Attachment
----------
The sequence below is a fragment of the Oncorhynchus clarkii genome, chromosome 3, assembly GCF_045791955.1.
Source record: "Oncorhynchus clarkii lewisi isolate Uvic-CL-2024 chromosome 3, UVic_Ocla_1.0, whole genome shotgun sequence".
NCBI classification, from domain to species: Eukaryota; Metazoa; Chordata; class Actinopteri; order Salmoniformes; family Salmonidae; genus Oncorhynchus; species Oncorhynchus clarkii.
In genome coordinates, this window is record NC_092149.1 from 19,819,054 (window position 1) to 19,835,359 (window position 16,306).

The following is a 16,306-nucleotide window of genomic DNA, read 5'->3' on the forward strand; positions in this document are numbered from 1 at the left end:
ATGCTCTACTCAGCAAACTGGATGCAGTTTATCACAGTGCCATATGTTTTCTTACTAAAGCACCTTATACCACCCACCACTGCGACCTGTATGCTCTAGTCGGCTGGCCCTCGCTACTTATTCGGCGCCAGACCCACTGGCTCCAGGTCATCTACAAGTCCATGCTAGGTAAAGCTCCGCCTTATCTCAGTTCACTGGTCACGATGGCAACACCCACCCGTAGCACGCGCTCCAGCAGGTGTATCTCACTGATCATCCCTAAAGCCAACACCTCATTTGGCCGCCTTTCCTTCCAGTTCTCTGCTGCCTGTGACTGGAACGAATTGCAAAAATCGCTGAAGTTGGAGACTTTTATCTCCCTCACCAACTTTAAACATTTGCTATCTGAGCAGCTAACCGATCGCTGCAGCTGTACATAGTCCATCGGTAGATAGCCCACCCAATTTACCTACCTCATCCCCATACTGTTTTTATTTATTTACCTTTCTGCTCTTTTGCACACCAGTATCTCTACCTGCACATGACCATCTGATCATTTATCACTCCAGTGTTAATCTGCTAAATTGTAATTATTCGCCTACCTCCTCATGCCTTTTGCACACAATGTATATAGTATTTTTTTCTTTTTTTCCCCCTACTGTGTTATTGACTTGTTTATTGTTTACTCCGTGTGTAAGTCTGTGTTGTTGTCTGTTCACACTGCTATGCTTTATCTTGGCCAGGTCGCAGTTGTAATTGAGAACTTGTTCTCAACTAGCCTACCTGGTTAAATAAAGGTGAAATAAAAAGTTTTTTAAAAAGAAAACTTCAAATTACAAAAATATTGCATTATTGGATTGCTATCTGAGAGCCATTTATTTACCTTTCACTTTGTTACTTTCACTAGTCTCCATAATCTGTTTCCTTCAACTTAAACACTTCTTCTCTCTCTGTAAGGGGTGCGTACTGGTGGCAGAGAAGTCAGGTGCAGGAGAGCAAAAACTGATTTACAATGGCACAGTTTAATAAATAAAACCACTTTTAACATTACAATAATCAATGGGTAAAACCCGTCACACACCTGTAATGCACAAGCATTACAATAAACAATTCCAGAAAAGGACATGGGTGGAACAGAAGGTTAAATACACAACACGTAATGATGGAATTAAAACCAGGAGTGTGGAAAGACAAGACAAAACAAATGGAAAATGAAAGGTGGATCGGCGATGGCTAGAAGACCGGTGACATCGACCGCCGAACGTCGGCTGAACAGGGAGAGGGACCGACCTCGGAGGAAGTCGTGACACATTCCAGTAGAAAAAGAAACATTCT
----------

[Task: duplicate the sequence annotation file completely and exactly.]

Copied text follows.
The sequence below is a fragment of the Oncorhynchus clarkii genome, chromosome 3, assembly GCF_045791955.1.
Source record: "Oncorhynchus clarkii lewisi isolate Uvic-CL-2024 chromosome 3, UVic_Ocla_1.0, whole genome shotgun sequence".
NCBI classification, from domain to species: Eukaryota; Metazoa; Chordata; class Actinopteri; order Salmoniformes; family Salmonidae; genus Oncorhynchus; species Oncorhynchus clarkii.
In genome coordinates, this window is record NC_092149.1 from 19,819,054 (window position 1) to 19,835,359 (window position 16,306).

The following is a 16,306-nucleotide window of genomic DNA, read 5'->3' on the forward strand; positions in this document are numbered from 1 at the left end:
ATGCTCTACTCAGCAAACTGGATGCAGTTTATCACAGTGCCATATGTTTTCTTACTAAAGCACCTTATACCACCCACCACTGCGACCTGTATGCTCTAGTCGGCTGGCCCTCGCTACTTATTCGGCGCCAGACCCACTGGCTCCAGGTCATCTACAAGTCCATGCTAGGTAAAGCTCCGCCTTATCTCAGTTCACTGGTCACGATGGCAACACCCACCCGTAGCACGCGCTCCAGCAGGTGTATCTCACTGATCATCCCTAAAGCCAACACCTCATTTGGCCGCCTTTCCTTCCAGTTCTCTGCTGCCTGTGACTGGAACGAATTGCAAAAATCGCTGAAGTTGGAGACTTTTATCTCCCTCACCAACTTTAAACATTTGCTATCTGAGCAGCTAACCGATCGCTGCAGCTGTACATAGTCCATCGGTAGATAGCCCACCCAATTTACCTACCTCATCCCCATACTGTTTTTATTTATTTACCTTTCTGCTCTTTTGCACACCAGTATCTCTACCTGCACATGACCATCTGATCATTTATCACTCCAGTGTTAATCTGCTAAATTGTAATTATTCGCCTACCTCCTCATGCCTTTTGCACACAATGTATATAGTATTTTTTTCTTTTTTTCCCCCTACTGTGTTATTGACTTGTTTATTGTTTACTCCGTGTGTAAGTCTGTGTTGTTGTCTGTTCACACTGCTATGCTTTATCTTGGCCAGGTCGCAGTTGTAATTGAGAACTTGTTCTCAACTAGCCTACCTGGTTAAATAAAGGTGAAATAAAAAGTTTTTTAAAAAGAAAACTTCAAATTACAAAAATATTGCATTATTGGATTGCTATCTGAGAGCCATTTATTTACCTTTCACTTTGTTACTTTCACTAGTCTCCATAATCTGTTTCCTTCAACTTAAACACTTCTTCTCTCTCTGTAAGGGGTGCGTACTGGTGGCAGAGAAGTCAGGTGCAGGAGAGCAAAAACTGATTTACAATGGCACAGTTTAATAAATAAAACCACTTTTAACATTACAATAATCAATGGGTAAAACCCGTCACACACCTGTAATGCACAAGCATTACAATAAACAATTCCAGAAAAGGACATGGGTGGAACAGAAGGTTAAATACACAACACGTAATGATGGAATTAAAACCAGGAGTGTGGAAAGACAAGACAAAACAAATGGAAAATGAAAGGTGGATCGGCGATGGCTAGAAGACCGGTGACATCGACCGCCGAACGTCGGCTGAACAGGGAGAGGGACCGACCTCGGAGGAAGTCGTGACACATTCCAGTAGAAAAAGAAACATTCT